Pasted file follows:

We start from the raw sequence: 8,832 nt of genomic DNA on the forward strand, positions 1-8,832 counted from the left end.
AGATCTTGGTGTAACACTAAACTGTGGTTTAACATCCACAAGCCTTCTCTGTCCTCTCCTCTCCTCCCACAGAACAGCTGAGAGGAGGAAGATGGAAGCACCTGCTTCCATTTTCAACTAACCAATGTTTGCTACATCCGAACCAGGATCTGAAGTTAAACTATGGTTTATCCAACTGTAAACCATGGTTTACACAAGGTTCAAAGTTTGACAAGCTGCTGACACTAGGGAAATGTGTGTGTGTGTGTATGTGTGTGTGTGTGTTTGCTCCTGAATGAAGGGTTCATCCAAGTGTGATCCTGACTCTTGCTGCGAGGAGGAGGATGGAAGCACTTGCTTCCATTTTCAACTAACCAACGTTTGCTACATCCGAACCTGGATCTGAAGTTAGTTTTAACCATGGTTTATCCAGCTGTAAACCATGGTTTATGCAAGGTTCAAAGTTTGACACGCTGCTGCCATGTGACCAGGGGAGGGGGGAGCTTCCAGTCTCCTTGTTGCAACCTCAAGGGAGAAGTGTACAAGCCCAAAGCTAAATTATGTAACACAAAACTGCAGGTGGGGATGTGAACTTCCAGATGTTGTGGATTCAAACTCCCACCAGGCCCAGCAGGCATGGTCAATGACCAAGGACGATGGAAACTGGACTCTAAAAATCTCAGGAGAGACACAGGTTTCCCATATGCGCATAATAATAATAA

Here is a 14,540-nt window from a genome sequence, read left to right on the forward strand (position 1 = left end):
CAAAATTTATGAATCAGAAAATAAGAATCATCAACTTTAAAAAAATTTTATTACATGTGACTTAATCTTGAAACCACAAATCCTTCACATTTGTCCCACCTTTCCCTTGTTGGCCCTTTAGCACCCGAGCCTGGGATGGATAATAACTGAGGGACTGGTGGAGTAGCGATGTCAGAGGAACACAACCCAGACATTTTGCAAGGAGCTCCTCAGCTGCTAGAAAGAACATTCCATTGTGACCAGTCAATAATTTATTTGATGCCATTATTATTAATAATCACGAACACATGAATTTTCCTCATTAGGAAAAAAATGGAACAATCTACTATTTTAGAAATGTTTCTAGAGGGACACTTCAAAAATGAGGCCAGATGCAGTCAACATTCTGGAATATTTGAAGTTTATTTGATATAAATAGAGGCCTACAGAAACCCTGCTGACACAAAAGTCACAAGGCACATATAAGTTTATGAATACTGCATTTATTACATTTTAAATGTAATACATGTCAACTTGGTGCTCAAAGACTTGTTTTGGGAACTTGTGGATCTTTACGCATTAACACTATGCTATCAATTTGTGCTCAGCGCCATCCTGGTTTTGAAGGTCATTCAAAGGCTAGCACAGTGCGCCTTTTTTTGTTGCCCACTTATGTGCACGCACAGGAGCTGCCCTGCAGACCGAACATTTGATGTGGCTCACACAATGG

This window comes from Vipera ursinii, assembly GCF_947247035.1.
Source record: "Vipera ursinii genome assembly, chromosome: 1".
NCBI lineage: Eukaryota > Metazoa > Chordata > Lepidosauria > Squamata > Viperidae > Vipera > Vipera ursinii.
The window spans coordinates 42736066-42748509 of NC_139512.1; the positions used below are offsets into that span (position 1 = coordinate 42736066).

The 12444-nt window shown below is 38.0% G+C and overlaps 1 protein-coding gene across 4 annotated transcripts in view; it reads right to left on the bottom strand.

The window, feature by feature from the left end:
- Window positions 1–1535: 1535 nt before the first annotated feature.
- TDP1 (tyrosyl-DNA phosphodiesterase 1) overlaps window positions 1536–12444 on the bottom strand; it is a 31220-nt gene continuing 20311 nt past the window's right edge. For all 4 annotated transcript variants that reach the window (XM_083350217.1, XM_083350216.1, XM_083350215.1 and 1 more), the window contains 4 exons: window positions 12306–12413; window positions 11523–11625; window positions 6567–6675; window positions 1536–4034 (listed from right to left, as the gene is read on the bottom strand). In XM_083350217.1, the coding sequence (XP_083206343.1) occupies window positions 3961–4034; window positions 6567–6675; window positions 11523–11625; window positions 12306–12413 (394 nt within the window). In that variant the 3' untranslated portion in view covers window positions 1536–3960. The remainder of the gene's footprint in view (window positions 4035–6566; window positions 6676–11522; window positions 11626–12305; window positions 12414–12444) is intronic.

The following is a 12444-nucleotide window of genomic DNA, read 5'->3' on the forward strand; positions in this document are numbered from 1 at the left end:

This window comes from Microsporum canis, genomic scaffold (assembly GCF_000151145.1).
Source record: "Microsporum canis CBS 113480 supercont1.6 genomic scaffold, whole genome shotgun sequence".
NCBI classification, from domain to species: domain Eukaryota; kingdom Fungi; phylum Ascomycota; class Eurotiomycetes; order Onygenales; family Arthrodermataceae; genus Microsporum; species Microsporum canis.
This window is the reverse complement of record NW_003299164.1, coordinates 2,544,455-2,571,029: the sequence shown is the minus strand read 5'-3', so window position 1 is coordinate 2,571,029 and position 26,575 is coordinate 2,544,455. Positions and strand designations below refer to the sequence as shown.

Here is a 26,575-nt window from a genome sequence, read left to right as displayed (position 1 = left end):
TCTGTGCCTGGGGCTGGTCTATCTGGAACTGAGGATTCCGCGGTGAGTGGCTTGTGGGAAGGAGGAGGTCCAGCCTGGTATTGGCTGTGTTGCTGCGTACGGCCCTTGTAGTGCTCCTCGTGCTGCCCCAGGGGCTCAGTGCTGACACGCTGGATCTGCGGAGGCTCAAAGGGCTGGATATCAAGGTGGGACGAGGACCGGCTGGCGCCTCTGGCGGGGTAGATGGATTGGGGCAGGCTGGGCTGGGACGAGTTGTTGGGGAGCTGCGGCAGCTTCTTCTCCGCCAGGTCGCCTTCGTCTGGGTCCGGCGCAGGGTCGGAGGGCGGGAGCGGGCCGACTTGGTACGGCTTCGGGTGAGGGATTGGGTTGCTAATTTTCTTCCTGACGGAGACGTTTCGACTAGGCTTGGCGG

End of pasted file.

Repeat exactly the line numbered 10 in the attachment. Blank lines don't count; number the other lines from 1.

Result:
The window, feature by feature from the left end: